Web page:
There is a lot around at the moment about grammar schools. The United Kingdom Independence Park, UKIP
, wants a return to selection across the country; a rogue group of Tory MPs
have started their own campaign to reverse Labour legislation banning new grammars.
And there are now two satellite grammar school bids being proposed; one in Maidenhead
, Berkshire, and a revival of an earlier failed bid in Sevenoaks,
Kent. A satellite grammar school must be an extension of an existing grammar, in the same area and sharing the same characteristics as the parent school. These proposals have been made possible by the coalition’s changes to rules permitting school expansion.
Should we be worried? As a die-hard anti selection campaigner, my initial reaction was to feel anger and frustration that we should still be having these arguments about selection over fifty years after the argument about keeping a national system of bi-partite schooling was decisively lost.
Those arguments that would have been easier to avoid if the last Labour government had bitten the bullet and abolished selection in the 25% of local authorities where it still exists.
But on reflection I realise that this new flurry of pro-grammar activity presents us with an opportunity. Firstly to remind people that a return to grammars also means a return to secondary modern schools – and we don’t see many parents campaigning for them.
Then to build alliances across political lines on this issue. Researching a piece for the Guardian
about the current pro-grammar campaign I discovered almost as much anger about this subject amongst the right of centre supporters of Michael Gove, like his former adviser Sam Freedman
and the current head of education at the Policy Exchange think tank, Jonathan Simons
, as there is amongst many of us on the left.
Finally and most importantly I think this gives us the opportunity to show people what selection means in practice. How do grammar schools affect local children? Who gets in and who doesn’t? Does selection really promote social mobility? If we are to shine a spotlight on these issues we need to be gathering evidence on an almost industrial scale, in much the same way as the new Local, Equal Excellent
campaign has been doing in Buckinghamshire.
These campaigners have been using Freedom of Information requests, to the grammar schools and the local authority, to build up a picture of grammar school admissions in the county. The sort of information they have requested includes; school name; school type; coding for child’s residence; coding for school’s location; standardised scores for separate exam element; overall standardised score; outcomes of review/appeals (where these are completed); child’s gender, child’s ethnicity, whether the child speaks English as a second language; whether the child receives free school meals; any other information on children’s background characteristics.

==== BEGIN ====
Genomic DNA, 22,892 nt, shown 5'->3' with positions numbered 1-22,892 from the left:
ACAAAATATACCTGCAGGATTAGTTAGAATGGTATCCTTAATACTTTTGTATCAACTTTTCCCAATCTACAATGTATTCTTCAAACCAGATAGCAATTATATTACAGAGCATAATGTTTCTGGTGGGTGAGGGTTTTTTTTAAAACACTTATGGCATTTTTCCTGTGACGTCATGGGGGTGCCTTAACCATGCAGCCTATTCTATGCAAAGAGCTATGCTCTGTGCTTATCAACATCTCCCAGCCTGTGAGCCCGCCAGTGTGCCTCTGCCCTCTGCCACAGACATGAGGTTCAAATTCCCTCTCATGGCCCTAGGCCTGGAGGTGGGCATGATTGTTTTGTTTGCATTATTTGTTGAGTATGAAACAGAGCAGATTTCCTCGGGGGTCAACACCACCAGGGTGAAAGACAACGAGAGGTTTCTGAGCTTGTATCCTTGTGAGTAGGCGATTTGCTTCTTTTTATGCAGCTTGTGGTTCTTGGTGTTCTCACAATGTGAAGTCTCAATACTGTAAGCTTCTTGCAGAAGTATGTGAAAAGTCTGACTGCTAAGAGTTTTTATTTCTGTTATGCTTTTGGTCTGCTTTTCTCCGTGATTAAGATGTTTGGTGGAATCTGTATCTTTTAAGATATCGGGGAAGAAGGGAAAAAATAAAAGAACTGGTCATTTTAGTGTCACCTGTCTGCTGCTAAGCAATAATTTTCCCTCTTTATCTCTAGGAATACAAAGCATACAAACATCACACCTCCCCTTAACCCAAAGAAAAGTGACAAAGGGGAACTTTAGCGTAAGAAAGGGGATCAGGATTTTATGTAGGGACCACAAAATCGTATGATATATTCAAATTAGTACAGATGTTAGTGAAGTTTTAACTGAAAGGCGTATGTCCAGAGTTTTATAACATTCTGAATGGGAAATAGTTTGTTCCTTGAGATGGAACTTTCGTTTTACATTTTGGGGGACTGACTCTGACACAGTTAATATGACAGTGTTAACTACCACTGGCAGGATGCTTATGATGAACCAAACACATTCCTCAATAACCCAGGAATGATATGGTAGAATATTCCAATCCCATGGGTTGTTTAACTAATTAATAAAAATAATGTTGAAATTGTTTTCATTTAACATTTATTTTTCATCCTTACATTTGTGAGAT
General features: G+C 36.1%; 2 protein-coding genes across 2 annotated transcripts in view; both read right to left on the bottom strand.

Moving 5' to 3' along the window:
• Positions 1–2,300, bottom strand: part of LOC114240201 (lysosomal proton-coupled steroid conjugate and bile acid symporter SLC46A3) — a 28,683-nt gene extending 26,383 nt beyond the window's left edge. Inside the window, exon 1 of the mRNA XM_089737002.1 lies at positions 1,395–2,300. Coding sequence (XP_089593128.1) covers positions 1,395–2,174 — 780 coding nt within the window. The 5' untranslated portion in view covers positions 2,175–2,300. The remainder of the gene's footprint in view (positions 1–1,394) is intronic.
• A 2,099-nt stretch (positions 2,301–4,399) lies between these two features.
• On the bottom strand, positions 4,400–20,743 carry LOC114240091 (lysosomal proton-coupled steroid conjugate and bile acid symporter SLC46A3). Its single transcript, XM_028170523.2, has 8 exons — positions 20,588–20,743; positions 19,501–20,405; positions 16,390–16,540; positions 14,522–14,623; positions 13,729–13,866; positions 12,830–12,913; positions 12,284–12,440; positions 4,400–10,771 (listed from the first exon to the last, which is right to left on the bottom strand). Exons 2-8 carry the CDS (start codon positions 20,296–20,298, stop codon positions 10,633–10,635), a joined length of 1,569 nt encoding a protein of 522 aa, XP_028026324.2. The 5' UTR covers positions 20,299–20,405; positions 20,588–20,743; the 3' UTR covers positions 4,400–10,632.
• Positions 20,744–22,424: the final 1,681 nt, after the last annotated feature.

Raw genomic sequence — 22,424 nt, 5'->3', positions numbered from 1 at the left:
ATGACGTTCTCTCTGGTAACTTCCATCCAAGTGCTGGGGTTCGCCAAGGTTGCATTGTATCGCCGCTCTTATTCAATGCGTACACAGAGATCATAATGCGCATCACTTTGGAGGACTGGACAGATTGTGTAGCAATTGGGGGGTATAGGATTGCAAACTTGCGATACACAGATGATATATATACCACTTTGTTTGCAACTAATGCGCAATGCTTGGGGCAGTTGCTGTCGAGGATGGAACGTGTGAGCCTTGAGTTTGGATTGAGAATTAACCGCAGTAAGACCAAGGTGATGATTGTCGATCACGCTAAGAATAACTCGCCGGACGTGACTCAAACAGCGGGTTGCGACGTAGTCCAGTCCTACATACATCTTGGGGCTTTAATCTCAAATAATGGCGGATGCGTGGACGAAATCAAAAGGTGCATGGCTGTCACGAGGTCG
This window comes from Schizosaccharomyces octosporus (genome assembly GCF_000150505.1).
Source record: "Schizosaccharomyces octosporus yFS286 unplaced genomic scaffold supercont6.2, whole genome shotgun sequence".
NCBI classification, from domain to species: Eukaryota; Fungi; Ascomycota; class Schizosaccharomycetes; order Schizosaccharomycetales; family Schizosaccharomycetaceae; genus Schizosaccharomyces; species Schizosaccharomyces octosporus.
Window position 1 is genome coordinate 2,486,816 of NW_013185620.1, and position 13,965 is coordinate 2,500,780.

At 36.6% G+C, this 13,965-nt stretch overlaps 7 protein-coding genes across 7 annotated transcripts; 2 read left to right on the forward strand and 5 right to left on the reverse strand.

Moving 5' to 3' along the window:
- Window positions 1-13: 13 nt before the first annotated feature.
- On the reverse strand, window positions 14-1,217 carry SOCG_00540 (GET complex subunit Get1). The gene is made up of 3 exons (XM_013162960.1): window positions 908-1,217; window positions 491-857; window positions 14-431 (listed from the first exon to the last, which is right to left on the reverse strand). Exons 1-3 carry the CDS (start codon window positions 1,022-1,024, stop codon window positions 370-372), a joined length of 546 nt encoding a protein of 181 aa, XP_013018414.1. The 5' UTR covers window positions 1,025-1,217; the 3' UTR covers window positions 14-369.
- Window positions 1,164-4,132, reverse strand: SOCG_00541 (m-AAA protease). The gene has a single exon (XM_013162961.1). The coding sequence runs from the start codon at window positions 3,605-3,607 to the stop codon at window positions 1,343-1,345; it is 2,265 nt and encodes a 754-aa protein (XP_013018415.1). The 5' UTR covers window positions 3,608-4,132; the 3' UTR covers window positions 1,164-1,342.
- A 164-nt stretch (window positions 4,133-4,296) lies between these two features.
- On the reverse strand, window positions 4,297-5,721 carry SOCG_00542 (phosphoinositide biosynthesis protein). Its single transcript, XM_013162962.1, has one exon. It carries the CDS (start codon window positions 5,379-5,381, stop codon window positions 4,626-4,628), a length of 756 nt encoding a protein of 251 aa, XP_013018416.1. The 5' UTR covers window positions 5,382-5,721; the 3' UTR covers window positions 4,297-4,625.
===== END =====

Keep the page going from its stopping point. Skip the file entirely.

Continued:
In spite of the much promoted “tutor proof test” that the Bucks grammar schools have introduced, it turns out that fewer children from local primary schools and eligible for FSM get in to the local grammars than before. More out of county children are sitting the Bucks tests and the grammars are actually admitting more pupils from local fee-paying prep schools than they did before the introduction of the so-called tutor-proof test. You can read more about this in another Guardian article of mine here.
One of the Bucks campaigners Katy Simmons says that local parents are amazed when they are shown the information:“ Parents are shocked when we show them the evidence. They realise that it matters where you live and how well off you are. They see that it's a lottery - with the chances of winning firmly stacked against most of them and they don't think that is fair,” she explained.
Even Aylesbury MP, David Lidington
, has publicly expressed concern at the very low pass rate in less affluent parts of his constituency. So if we can gather this sort of information in each of the local authorities where the 11 plus test is still used –15 of which are fully selective – we might stand a chance of turning public opinion and beating this historical abomination once and for all.